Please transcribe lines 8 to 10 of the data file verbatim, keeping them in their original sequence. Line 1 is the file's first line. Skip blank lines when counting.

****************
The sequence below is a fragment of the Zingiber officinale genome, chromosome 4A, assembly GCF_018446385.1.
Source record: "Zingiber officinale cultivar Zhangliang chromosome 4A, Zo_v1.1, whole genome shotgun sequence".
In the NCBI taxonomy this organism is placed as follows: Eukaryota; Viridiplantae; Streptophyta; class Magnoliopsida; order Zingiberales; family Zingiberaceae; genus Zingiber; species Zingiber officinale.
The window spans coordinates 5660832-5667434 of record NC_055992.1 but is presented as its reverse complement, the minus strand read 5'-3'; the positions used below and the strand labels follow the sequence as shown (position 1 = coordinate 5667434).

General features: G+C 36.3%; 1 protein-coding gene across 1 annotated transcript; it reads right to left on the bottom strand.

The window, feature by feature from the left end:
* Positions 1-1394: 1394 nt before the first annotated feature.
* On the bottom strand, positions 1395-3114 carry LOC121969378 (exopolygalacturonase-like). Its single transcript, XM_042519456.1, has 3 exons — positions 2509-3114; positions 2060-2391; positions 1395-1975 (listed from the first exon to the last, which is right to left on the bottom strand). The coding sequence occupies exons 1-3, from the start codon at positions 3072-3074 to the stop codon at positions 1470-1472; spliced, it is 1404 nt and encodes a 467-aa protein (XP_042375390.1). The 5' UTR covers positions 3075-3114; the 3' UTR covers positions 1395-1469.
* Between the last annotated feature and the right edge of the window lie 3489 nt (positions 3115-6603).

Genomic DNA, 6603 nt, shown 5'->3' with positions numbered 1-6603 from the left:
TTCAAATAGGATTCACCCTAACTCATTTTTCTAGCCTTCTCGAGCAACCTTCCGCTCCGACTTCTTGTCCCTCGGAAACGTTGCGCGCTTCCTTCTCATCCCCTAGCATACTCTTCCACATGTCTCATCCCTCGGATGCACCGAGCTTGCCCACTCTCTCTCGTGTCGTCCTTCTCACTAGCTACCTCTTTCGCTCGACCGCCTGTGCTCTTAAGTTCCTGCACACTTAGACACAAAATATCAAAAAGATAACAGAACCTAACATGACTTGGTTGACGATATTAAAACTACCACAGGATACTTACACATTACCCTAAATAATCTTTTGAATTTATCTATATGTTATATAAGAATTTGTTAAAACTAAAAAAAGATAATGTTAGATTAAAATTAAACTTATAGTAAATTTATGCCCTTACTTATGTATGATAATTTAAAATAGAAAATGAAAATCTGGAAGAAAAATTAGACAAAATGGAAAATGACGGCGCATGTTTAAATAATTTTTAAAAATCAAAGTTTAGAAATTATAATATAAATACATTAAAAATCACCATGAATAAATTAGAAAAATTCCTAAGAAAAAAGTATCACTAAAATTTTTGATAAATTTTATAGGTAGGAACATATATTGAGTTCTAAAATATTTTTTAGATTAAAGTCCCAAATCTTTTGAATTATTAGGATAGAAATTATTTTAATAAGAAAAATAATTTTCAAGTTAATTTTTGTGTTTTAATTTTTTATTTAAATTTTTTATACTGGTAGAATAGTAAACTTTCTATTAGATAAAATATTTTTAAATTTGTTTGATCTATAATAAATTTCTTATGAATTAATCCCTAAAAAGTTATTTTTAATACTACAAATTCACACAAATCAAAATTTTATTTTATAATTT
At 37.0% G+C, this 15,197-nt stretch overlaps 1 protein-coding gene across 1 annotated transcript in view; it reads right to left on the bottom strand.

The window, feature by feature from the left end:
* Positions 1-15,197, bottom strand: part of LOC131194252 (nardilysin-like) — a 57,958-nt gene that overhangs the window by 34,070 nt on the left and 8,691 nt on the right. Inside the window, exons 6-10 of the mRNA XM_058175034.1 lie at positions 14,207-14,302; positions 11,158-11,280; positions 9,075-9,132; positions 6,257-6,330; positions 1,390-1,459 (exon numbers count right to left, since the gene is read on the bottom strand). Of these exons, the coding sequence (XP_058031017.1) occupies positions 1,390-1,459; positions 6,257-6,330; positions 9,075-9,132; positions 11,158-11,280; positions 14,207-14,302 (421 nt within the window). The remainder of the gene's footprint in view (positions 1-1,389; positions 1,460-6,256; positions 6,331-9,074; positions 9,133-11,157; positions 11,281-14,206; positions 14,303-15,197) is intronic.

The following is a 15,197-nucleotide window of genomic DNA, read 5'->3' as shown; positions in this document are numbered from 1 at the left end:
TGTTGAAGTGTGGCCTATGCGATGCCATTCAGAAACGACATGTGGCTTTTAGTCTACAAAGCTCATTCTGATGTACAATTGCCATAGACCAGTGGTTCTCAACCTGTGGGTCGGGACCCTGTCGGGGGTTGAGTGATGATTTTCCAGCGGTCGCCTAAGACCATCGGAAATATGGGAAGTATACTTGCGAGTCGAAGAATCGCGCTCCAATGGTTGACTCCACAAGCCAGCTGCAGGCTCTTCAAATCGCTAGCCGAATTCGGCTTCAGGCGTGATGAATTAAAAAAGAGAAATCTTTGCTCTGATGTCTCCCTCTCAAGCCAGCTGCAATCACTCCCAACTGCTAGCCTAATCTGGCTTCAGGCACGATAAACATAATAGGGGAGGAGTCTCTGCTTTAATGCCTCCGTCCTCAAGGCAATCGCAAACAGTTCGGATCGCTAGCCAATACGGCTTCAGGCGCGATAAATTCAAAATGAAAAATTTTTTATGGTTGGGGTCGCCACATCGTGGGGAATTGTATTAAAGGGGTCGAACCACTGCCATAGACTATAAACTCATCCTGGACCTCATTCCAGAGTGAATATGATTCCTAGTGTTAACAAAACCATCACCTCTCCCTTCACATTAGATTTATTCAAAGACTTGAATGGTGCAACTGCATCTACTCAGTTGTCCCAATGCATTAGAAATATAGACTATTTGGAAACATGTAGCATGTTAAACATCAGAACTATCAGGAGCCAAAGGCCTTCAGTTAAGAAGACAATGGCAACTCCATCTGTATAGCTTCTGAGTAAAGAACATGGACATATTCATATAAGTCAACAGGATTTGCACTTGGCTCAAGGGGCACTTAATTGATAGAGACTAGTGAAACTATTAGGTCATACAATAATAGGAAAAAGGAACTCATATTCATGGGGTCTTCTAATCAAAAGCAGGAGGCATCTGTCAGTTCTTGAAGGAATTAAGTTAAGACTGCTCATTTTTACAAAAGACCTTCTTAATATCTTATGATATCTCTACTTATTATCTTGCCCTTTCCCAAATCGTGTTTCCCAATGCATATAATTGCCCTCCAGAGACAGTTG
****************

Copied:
* On the bottom strand, positions 1395-3114 carry LOC121969378 (exopolygalacturonase-like). Its single transcript, XM_042519456.1, has 3 exons — positions 2509-3114; positions 2060-2391; positions 1395-1975 (listed from the first exon to the last, which is right to left on the bottom strand). The coding sequence occupies exons 1-3, from the start codon at positions 3072-3074 to the stop codon at positions 1470-1472; spliced, it is 1404 nt and encodes a 467-aa protein (XP_042375390.1). The 5' UTR covers positions 3075-3114; the 3' UTR covers positions 1395-1469.
* Between the last annotated feature and the right edge of the window lie 3489 nt (positions 3115-6603).

Genomic DNA, 6603 nt, shown 5'->3' with positions numbered 1-6603 from the left: